This is particular unfortunate because both from a practical and theoretical standpoint any attempt to advance transgender rights hinges on the nature of the transgender experience. The only reason for treating the requests of transgender individuals as legitimate and reasonable while denying trollish requests from people like me to be addressed as God Emperor (or the nutty transspecies individuals) stems from our divergent experiences and resulting motivations. To ensure the support of the kind social justice critical intellectuals I linked above there needs to be a cogent intellectual defense of what makes the requests of transgender advocates reasonable in contrast to most requests to change behavior/language based on personal preference. While I find the utilitarian considerations here compelling most people need some kind of difference in kind and that must be rooted in the particular nature of transgender experience. Providing such an analysis is normally the role of philosophy but this controversy suggests it is unable to maintain even the fig leaf of dispassionate intellectual inquiry on this subject.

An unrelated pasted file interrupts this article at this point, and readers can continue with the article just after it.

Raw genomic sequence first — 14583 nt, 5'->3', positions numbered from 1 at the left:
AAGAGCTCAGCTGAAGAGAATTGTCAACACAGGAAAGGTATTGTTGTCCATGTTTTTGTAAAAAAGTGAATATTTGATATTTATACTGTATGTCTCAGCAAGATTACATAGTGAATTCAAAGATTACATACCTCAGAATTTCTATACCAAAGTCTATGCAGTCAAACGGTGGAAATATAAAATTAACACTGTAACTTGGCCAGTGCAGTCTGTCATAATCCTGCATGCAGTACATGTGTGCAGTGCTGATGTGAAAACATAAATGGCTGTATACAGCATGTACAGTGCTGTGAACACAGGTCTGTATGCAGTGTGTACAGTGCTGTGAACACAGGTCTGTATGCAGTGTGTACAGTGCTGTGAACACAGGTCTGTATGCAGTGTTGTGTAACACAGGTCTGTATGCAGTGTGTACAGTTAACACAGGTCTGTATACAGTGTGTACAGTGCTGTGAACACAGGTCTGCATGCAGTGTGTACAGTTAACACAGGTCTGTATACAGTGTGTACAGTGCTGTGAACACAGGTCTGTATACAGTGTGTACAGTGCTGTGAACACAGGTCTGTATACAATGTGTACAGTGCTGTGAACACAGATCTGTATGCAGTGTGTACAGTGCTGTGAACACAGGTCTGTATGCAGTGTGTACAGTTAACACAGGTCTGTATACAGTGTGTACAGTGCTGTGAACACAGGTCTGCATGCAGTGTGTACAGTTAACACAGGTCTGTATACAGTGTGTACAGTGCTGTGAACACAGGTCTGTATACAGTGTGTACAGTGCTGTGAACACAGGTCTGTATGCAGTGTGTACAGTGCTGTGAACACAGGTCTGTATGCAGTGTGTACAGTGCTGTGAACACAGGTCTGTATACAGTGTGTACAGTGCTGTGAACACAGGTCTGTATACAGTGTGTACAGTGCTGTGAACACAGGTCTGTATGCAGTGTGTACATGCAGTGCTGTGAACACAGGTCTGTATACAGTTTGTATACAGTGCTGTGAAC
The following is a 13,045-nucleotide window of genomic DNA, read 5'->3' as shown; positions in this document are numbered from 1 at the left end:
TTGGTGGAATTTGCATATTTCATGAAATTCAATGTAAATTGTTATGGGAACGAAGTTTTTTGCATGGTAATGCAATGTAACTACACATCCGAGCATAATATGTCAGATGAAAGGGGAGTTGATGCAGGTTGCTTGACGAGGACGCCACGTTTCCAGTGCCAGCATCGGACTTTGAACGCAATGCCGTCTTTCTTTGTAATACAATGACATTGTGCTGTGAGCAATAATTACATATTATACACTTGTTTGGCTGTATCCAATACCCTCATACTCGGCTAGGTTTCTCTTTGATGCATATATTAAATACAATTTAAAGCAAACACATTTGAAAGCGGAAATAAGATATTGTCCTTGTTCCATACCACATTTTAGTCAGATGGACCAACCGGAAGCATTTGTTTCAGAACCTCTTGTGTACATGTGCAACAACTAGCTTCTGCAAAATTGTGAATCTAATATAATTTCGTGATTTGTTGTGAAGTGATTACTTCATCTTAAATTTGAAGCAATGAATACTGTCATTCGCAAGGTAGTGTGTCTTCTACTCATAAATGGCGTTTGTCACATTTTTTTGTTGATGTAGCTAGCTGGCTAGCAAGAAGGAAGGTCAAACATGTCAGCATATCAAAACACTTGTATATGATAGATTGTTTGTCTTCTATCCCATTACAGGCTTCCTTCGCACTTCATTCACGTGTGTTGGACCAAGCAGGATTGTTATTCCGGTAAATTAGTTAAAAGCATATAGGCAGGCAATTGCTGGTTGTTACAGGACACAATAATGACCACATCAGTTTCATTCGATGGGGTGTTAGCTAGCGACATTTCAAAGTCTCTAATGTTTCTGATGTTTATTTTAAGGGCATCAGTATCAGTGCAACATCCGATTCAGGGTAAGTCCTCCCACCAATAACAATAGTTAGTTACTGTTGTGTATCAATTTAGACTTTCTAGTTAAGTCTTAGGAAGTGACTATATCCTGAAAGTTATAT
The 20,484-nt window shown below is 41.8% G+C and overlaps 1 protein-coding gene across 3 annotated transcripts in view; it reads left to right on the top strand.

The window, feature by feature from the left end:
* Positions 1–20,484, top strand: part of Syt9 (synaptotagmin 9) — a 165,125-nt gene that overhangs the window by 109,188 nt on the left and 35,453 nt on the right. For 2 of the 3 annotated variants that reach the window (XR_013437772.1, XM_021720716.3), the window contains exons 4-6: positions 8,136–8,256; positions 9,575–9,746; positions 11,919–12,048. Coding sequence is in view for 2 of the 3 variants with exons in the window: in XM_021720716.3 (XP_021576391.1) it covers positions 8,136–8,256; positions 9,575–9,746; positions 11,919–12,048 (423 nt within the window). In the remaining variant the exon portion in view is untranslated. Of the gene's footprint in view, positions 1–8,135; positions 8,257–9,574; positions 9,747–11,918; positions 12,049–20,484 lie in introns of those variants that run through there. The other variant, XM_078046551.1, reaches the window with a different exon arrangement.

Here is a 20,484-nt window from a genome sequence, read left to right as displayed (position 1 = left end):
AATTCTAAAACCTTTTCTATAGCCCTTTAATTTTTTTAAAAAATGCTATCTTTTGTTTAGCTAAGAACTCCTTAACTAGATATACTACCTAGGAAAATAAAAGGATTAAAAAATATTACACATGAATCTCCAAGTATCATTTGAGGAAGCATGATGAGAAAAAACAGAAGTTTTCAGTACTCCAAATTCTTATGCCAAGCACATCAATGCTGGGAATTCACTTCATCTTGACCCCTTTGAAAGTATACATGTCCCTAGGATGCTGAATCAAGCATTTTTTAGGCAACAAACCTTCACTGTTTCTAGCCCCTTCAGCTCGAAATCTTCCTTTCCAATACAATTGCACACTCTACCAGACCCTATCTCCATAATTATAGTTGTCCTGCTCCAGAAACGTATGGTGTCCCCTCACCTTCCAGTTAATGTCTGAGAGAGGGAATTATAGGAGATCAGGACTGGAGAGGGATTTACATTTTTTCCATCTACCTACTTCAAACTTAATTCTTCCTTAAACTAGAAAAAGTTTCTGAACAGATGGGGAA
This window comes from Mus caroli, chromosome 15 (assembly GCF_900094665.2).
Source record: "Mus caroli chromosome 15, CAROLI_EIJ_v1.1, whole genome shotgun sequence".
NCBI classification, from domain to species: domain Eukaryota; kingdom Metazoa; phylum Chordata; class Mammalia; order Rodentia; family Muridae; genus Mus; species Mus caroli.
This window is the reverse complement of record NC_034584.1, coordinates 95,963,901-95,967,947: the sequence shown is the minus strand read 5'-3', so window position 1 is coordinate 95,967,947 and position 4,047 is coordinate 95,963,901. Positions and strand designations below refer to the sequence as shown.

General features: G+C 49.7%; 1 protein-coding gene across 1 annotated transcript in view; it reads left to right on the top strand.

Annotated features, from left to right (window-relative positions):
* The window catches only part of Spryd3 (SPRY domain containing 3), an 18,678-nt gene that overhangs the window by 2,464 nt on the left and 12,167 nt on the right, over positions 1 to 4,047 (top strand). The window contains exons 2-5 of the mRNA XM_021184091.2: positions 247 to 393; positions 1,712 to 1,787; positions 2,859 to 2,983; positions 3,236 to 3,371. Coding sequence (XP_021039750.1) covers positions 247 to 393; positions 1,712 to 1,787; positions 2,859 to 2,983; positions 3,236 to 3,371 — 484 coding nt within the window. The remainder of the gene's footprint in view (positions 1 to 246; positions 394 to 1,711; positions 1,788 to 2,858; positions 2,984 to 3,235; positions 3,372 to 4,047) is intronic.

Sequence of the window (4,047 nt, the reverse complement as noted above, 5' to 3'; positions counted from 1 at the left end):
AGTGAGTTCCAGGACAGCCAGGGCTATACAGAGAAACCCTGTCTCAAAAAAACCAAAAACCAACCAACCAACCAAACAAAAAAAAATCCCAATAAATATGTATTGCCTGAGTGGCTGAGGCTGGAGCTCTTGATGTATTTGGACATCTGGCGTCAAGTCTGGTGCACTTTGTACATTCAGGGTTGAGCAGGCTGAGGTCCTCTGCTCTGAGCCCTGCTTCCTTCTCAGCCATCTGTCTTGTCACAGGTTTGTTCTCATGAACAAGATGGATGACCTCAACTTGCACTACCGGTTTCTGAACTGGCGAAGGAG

As a practical matter the transgender community also needs to provide an emotional narrative that average citizens can understand. Homosexual marriage won because everyday people understood the message: homosexuals have the same kind of feelings I do about sex and love only triggered by same gender individuals. If transgender individuals want to get their requests for social change accepted they need to tell a story about what it’s like to be transgender that makes the average citizen think: If I was in that situation I’d also want people to treat me like the gender I identified with.. That means backing away from the position that the individual uniqueness of transgender individuals prevents the identification of common experiences and conveying those experiences to the general public. Of course, this may require leaving some unusual allies behind just like the homosexuals had to leave the committed polyamorous triads behind to ensure the Obergefell decision but that’s how real progress happens.